# Hutchinson's formula for asymptotically homogeneous Cantor sets

As everyone knows, the standard middle-thirds Cantor set is constructed by dividing the interval into three equal parts, removing the middle one, then applying the same procedure to the remaining two intervals, etc.

The resulting set has Hausdorff dimension $s=\log 2/\log 3$, in view of Hutchinson's formula: $$\sum_{i=1}^m r_i^s=1,$$ where in our case $m=2, r_1=r_2=1/3$.

Now, assume that $m=2$ but that on level $n$ we remove the middle-thirds interval whose relative measure is not exactly $1/3$ but $1/3+\delta_n$, where $\delta_n\to0$ sufficiently fast. (It may also depend on a position of the interval but there is always a uniform upper bound which tends to 0 sufficiently fast.)

Is it still true that the Hausdorff dimension of such a set is $\log2/\log3$?

This is actually a `toy question', since in my set-up the corresponding iterated function system is infinite countable. However, Hutchinson's formula works for such IFS just as well (with $m=\infty$), so I'm sure the conclusion should be the same. If it helps, the uniform upper bound for the $\delta_n$ in my case is a double exponent, i.e., $\frac1n \log (-\log \delta_n)\to \text{const}$ as $n\to+\infty$.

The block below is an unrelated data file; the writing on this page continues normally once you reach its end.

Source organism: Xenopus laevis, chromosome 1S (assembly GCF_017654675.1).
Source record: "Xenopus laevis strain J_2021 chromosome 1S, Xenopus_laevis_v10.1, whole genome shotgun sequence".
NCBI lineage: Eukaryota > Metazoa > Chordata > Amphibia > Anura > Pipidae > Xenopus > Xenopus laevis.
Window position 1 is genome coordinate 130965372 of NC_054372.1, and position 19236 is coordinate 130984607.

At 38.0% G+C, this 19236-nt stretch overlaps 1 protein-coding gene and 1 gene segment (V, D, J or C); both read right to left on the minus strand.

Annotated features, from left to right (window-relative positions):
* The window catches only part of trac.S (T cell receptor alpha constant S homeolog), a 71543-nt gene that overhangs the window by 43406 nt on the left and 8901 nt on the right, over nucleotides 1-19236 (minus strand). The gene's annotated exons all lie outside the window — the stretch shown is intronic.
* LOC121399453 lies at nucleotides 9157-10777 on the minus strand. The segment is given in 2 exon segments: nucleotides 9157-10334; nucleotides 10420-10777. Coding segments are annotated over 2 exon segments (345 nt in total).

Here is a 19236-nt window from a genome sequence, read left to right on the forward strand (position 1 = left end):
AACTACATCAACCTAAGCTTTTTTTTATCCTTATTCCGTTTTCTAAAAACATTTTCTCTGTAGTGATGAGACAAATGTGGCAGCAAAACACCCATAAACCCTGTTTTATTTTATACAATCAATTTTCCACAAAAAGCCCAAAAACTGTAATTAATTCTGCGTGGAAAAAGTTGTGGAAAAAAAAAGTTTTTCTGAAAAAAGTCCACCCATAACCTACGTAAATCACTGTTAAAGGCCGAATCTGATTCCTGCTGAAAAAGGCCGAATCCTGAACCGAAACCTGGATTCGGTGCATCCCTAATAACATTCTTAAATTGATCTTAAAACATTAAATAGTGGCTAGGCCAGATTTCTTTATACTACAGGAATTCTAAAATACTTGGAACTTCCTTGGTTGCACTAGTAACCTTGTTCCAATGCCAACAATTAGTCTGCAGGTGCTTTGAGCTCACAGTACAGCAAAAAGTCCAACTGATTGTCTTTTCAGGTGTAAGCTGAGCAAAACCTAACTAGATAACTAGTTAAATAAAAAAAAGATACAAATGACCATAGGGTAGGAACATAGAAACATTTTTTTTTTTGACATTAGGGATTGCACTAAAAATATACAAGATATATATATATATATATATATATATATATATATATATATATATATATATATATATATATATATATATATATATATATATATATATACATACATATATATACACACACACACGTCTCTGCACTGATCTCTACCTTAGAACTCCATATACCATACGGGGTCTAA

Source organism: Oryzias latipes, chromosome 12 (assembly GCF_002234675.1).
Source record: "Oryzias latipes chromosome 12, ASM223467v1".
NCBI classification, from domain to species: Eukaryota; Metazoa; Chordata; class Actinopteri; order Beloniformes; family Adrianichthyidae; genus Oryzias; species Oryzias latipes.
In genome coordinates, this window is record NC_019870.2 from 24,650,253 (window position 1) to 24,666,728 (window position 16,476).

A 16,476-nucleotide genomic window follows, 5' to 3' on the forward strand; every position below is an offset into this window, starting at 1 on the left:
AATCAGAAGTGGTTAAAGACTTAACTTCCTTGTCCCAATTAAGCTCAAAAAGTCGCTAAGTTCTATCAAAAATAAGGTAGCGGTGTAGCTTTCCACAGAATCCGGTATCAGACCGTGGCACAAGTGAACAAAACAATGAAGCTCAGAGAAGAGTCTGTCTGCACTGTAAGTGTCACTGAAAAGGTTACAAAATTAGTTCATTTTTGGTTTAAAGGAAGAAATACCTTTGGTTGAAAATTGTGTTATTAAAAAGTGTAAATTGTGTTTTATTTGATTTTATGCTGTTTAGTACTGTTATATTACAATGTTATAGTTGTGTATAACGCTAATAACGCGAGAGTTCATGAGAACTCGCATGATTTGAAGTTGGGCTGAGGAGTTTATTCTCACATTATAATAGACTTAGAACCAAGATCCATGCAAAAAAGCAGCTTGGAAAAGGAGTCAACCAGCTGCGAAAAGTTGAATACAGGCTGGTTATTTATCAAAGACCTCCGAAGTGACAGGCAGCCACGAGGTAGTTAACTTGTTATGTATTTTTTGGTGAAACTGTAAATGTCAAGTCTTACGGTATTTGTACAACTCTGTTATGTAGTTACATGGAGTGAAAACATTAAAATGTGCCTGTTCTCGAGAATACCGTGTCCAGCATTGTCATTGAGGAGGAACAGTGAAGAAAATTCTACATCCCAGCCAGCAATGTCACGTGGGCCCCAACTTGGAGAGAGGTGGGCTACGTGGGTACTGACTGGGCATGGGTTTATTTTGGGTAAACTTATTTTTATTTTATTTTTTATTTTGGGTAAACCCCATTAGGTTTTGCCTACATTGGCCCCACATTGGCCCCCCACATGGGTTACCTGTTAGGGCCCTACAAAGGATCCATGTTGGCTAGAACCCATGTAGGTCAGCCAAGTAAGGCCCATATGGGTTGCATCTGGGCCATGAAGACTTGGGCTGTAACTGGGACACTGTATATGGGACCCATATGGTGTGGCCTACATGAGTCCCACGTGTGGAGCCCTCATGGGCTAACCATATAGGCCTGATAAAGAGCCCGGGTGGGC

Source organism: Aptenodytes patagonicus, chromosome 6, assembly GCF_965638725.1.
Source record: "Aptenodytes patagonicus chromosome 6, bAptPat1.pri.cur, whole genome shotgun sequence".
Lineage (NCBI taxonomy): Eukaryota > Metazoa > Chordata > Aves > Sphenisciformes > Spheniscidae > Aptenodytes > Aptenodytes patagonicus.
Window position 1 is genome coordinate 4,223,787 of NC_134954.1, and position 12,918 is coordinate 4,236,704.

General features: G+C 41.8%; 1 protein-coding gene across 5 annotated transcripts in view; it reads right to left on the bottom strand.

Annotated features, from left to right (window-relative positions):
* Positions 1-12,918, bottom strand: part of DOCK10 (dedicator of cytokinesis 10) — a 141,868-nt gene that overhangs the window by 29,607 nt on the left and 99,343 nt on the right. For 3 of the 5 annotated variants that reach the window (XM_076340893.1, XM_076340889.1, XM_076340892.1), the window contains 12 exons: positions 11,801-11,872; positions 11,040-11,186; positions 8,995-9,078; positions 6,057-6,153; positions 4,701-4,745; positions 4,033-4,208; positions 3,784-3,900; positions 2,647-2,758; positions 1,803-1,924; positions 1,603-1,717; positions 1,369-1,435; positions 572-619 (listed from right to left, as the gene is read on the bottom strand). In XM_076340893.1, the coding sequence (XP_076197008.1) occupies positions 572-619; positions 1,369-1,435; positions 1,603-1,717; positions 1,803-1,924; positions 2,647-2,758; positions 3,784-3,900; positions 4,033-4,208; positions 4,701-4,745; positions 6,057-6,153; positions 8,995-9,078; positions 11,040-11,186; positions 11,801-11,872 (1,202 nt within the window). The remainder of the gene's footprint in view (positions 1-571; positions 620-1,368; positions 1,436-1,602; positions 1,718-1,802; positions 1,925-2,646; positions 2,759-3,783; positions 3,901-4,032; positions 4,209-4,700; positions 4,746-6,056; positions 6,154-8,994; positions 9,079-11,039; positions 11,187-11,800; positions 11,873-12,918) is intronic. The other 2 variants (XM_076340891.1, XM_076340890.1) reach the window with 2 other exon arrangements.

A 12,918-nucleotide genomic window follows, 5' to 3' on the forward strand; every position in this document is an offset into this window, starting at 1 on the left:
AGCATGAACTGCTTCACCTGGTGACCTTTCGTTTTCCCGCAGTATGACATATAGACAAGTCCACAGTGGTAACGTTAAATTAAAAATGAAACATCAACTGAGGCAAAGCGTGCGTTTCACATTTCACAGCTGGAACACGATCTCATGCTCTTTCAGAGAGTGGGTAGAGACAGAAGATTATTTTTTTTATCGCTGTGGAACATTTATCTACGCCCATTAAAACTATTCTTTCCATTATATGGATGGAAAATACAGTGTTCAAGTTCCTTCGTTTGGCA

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Since you remove "more", it should be more or less clear that $\text{HD}\; C_\delta \le \text{HD}\; C$ (where $C$ is the standard Cantor set and $C_\delta$ is the "perturbation" you describe). For proving the opposite inequality it is enough to exhibit a measure on $C_\delta$ whose Hausdorff dimension is equal to $\text{HD}\; C$. This is the usual uniform measure $m$ on $C_\delta$ (i.e., the one whose value is $1/2^n$ on each of the rank $n$ intervals), because if $\delta_n\to 0$ fast enough, then $$\frac{\log m B(x,r)}{\log r} \to \log 2/\log 3$$ for $m$-a.e. $x\in C_\delta$.
With your fast convergence of $\delta_n$ the measure $m$ has also the property that $m(B(x,r)) \le cr^s$ for all $x \in \mathbb{R}^2$ (with $s = \log 2/ \log 3$). Therefore by Frostman's lemma $\mathcal{H}^s(C_\delta)>0$. For $\dim_\mathcal{H}(C_\delta) = s$ it is enough to assume $\delta_n \to 0$ and $\delta_n \in [0,2/3)$. No fast convergence is needed for this. – Tapio Rajala Jan 14 '13 at 6:28
You are right - the dimension formula I use also holds just under the assumption $\delta_n\to 0$. – R W Jan 14 '13 at 12:38